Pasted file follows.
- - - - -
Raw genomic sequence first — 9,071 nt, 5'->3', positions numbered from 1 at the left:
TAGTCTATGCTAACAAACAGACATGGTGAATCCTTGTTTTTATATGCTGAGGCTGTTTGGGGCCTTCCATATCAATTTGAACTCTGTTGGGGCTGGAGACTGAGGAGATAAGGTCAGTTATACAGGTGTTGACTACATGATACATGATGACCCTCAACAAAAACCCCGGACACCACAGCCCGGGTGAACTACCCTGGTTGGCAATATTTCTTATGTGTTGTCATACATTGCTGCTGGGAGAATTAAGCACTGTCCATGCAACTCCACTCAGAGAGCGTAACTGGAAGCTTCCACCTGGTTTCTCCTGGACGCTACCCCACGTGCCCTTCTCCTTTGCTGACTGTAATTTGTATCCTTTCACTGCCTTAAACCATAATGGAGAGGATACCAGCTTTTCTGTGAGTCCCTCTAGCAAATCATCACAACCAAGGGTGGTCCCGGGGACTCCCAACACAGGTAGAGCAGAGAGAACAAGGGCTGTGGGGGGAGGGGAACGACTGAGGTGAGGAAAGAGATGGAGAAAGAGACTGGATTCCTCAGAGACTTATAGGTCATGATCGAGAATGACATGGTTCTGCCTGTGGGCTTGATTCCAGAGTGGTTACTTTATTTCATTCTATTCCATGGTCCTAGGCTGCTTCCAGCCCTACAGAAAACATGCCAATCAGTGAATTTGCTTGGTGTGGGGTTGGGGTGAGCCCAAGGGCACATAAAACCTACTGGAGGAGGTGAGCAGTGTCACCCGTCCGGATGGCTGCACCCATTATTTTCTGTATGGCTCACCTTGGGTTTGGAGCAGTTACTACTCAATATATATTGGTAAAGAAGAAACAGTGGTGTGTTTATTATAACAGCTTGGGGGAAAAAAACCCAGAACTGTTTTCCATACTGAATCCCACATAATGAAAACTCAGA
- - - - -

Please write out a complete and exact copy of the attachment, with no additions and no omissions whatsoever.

Raw genomic sequence first — 9,071 nt, 5'->3', positions numbered from 1 at the left:
TAGTCTATGCTAACAAACAGACATGGTGAATCCTTGTTTTTATATGCTGAGGCTGTTTGGGGCCTTCCATATCAATTTGAACTCTGTTGGGGCTGGAGACTGAGGAGATAAGGTCAGTTATACAGGTGTTGACTACATGATACATGATGACCCTCAACAAAAACCCCGGACACCACAGCCCGGGTGAACTACCCTGGTTGGCAATATTTCTTATGTGTTGTCATACATTGCTGCTGGGAGAATTAAGCACTGTCCATGCAACTCCACTCAGAGAGCGTAACTGGAAGCTTCCACCTGGTTTCTCCTGGACGCTACCCCACGTGCCCTTCTCCTTTGCTGACTGTAATTTGTATCCTTTCACTGCCTTAAACCATAATGGAGAGGATACCAGCTTTTCTGTGAGTCCCTCTAGCAAATCATCACAACCAAGGGTGGTCCCGGGGACTCCCAACACAGGTAGAGCAGAGAGAACAAGGGCTGTGGGGGGAGGGGAACGACTGAGGTGAGGAAAGAGATGGAGAAAGAGACTGGATTCCTCAGAGACTTATAGGTCATGATCGAGAATGACATGGTTCTGCCTGTGGGCTTGATTCCAGAGTGGTTACTTTATTTCATTCTATTCCATGGTCCTAGGCTGCTTCCAGCCCTACAGAAAACATGCCAATCAGTGAATTTGCTTGGTGTGGGGTTGGGGTGAGCCCAAGGGCACATAAAACCTACTGGAGGAGGTGAGCAGTGTCACCCGTCCGGATGGCTGCACCCATTATTTTCTGTATGGCTCACCTTGGGTTTGGAGCAGTTACTACTCAATATATATTGGTAAAGAAGAAACAGTGGTGTGTTTATTATAACAGCTTGGGGGAAAAAAACCCAGAACTGTTTTCCATACTGAATCCCACATAATGAAAACTCAGA